Curator of Folk Arts, MSU Museum
Professor, Department of Art and Art History
MacDowell’s work is centered in the study of the production, use and meaning of traditional material culture. This inquiry is grounded in an interdisciplinary approach to material culture informed by art historical, folkloristic, and ethnographic theories and methodologies. Special interests include critical examination of the role of museums in contemporary society; development of educational resources and public arts policies related to traditional arts; and development of strategies to make collected data accessible online and then to create tools to engage individuals in using these online collections for research and education. She has been particularly interested in developing research projects in collaboration with representatives of the communities and cultural groups and in being engaged in projects that have a positive impact on identified societal needs. As coordinator since 1984 of the Michigan Traditional Arts Program (a statewide partnership between the MSU Museum and the Michigan Council for Arts and Cultural Affairs) she has led or collaborated on many research, documentation, collection development, exhibition, publication, and education activities focused on Michigan’s traditional cultural heritage. In addition to this Michigan based and focused work, she has also been deeply engaged in projects of regional, national and international scope. She is the director of the Quilt Index (www.quiltindex.org), a digital repository of stories, images, and other data related to quilts, quilt artists, and quiltmaking from dispersed private and publication collections around the world. Current research projects include a history of South Africa quiltmaking; traditions of patchwork covers in China; quilts and health; the history and meaning of lau hala in Hawaiian cultural history; and the intersection of ethnography and museums in a digital age. Past studies have included ones on historical and contemporary Great Lakes Native quilting, quillwork, and basketmaking traditions; the impact of the 1930s-era The Detroit News Quilt Show and WWJ radio quilt show on quiltmaking in Michigan; the development of Native basketmaking organizations in the U.S.; identification and oral history documentation of key leaders of the late 20th-century quilt revival in the U.S.; and oral history in a digital age. These efforts have resulted in publications, exhibitions, online digital resources, festival programs, and educational programs and curriculum materials. They have also resulted in building unique new collections at the MSU Museum and strengthening older collections. MacDowell was founding editor of H-Quilts, founding and current board member of The Alliance for American Quilts, a past-president of The American Quilt Study Group, , a core founding and core faculty member of the Museum Studies Program at MSU, executive board member for the American Folklore Society, and member of the editorial board of the international journal Museum Anthropology. She is currently a member of the editorial board for Museum Anthropology Review. MacDowell is also a co-founder of the MSU Museum Studies Program and serves as one of its core faculty members and as the program’s ENews editor and coordinator of internships.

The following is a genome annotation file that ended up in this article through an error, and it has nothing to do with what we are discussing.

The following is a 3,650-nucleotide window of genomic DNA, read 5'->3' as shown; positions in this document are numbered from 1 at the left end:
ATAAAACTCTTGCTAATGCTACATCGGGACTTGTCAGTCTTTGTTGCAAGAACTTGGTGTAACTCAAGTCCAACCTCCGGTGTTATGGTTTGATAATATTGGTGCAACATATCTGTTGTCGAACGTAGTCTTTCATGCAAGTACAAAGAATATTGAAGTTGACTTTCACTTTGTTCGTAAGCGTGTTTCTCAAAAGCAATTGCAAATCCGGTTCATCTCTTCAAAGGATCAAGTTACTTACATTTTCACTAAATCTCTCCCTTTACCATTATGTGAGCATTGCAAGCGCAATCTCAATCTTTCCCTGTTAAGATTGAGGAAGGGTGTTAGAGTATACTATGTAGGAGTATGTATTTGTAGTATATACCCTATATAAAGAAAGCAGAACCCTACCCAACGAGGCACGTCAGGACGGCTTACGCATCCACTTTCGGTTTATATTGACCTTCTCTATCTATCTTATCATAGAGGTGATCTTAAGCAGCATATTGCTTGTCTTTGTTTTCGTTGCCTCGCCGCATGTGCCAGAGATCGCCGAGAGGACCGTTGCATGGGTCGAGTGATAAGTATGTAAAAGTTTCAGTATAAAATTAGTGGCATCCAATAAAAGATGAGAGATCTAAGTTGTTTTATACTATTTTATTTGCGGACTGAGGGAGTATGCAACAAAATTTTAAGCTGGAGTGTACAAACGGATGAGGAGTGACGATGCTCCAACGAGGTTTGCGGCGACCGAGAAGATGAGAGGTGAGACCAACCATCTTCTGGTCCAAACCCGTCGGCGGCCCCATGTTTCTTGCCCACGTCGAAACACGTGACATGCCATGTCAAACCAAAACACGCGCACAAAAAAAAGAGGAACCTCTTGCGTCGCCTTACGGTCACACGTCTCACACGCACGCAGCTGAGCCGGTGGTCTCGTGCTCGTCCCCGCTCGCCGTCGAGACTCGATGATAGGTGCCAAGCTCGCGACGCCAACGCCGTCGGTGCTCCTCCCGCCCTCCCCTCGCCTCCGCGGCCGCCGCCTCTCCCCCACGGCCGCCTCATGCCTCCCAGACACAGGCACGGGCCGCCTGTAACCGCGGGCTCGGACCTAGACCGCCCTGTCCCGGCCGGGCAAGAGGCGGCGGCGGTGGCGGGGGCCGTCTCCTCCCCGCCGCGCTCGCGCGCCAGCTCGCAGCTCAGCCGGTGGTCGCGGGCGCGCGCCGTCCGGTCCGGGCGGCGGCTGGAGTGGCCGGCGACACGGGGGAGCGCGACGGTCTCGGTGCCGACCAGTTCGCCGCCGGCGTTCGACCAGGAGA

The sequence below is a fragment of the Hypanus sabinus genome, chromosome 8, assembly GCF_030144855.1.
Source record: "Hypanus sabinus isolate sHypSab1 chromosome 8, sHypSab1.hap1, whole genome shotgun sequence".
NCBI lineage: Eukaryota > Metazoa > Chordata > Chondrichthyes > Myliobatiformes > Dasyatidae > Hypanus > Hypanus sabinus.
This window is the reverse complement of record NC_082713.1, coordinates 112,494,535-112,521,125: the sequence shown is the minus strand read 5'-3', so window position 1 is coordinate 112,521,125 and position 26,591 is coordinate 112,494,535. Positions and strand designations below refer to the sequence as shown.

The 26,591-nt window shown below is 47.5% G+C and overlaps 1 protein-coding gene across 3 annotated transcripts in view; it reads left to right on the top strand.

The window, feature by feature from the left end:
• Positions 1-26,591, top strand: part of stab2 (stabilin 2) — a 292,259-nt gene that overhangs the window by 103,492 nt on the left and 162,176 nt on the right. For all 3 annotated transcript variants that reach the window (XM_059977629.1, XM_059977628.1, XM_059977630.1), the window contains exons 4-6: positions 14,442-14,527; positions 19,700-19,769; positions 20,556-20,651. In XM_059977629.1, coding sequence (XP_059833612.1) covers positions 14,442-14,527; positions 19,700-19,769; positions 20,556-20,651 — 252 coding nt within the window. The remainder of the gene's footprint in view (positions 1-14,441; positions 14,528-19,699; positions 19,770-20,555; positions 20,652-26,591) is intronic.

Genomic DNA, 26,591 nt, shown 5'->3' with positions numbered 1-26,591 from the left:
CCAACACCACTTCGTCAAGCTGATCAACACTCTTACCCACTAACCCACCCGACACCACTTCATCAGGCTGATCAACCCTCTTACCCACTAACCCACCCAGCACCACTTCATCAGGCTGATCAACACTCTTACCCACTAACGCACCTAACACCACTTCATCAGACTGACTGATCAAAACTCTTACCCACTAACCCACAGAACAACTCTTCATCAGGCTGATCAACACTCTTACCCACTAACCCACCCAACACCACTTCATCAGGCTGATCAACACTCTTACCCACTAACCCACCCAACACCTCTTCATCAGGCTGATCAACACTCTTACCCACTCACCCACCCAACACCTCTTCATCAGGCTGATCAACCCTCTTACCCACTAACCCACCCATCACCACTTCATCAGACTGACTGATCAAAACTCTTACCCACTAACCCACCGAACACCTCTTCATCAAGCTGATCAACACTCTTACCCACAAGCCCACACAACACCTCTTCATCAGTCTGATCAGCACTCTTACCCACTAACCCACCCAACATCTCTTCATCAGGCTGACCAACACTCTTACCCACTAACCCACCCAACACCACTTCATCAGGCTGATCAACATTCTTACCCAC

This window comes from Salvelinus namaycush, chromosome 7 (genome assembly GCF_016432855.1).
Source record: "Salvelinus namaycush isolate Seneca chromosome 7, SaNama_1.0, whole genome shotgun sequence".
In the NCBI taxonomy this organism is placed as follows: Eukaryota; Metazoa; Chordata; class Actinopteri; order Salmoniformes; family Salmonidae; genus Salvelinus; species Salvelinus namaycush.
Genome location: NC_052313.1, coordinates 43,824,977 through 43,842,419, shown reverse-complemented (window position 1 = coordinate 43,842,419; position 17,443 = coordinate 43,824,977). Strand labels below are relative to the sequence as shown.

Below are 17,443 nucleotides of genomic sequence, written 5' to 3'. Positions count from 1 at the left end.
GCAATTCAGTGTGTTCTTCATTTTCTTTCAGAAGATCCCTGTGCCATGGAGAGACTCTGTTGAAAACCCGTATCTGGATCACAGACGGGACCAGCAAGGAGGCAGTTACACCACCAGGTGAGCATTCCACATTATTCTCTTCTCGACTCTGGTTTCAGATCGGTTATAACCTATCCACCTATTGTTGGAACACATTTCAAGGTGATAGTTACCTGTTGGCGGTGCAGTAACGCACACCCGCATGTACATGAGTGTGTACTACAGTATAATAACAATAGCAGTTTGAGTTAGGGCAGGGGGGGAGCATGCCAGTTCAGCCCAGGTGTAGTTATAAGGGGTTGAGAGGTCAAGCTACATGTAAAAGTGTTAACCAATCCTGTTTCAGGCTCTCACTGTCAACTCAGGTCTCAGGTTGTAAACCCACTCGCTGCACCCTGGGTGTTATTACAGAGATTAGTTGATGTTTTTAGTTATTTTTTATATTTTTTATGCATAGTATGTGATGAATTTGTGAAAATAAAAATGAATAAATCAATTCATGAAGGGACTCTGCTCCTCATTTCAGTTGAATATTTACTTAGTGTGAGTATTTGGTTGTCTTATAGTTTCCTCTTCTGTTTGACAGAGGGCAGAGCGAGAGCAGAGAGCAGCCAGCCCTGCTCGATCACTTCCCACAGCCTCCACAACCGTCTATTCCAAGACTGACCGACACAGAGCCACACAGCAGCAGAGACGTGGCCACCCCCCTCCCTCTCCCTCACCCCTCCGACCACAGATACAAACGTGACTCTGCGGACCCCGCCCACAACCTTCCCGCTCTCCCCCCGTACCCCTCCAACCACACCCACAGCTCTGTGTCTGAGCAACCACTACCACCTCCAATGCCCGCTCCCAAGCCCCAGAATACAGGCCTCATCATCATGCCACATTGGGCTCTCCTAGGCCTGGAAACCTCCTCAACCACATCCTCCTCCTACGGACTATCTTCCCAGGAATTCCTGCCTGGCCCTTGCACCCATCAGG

Books and catalogues
Selected articles and book chapters since 2006
Selected Exhibitions (since 2006)
Ph.D., Education, Michigan State University, 1982 M.F.A., Studio Art, Michigan State University, 1974